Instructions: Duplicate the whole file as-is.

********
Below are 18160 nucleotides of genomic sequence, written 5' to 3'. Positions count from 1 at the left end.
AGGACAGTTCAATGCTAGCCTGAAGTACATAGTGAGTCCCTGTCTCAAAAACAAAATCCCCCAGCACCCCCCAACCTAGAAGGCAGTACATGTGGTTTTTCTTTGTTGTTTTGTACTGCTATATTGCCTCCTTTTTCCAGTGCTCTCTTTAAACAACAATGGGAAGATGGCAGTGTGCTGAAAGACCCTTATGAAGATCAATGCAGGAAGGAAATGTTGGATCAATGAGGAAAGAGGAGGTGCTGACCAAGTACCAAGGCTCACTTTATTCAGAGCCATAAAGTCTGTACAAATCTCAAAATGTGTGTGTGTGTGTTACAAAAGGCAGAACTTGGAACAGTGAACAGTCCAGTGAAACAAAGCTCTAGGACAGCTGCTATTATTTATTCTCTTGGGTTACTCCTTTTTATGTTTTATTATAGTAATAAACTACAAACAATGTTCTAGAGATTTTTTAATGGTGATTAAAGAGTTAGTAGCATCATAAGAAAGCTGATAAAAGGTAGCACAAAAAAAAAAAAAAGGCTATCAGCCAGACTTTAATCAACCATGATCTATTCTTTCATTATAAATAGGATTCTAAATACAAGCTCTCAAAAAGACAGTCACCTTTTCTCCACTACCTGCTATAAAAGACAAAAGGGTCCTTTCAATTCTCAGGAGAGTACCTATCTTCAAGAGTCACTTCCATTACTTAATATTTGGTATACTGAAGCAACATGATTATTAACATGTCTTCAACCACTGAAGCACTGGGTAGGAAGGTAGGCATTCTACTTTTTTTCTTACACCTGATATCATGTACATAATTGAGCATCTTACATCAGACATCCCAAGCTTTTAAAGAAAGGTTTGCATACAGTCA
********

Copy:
Below are 18160 nucleotides of genomic sequence, written 5' to 3'. Positions count from 1 at the left end.
AGGACAGTTCAATGCTAGCCTGAAGTACATAGTGAGTCCCTGTCTCAAAAACAAAATCCCCCAGCACCCCCCAACCTAGAAGGCAGTACATGTGGTTTTTCTTTGTTGTTTTGTACTGCTATATTGCCTCCTTTTTCCAGTGCTCTCTTTAAACAACAATGGGAAGATGGCAGTGTGCTGAAAGACCCTTATGAAGATCAATGCAGGAAGGAAATGTTGGATCAATGAGGAAAGAGGAGGTGCTGACCAAGTACCAAGGCTCACTTTATTCAGAGCCATAAAGTCTGTACAAATCTCAAAATGTGTGTGTGTGTGTTACAAAAGGCAGAACTTGGAACAGTGAACAGTCCAGTGAAACAAAGCTCTAGGACAGCTGCTATTATTTATTCTCTTGGGTTACTCCTTTTTATGTTTTATTATAGTAATAAACTACAAACAATGTTCTAGAGATTTTTTAATGGTGATTAAAGAGTTAGTAGCATCATAAGAAAGCTGATAAAAGGTAGCACAAAAAAAAAAAAAAGGCTATCAGCCAGACTTTAATCAACCATGATCTATTCTTTCATTATAAATAGGATTCTAAATACAAGCTCTCAAAAAGACAGTCACCTTTTCTCCACTACCTGCTATAAAAGACAAAAGGGTCCTTTCAATTCTCAGGAGAGTACCTATCTTCAAGAGTCACTTCCATTACTTAATATTTGGTATACTGAAGCAACATGATTATTAACATGTCTTCAACCACTGAAGCACTGGGTAGGAAGGTAGGCATTCTACTTTTTTTCTTACACCTGATATCATGTACATAATTGAGCATCTTACATCAGACATCCCAAGCTTTTAAAGAAAGGTTTGCATACAGTCA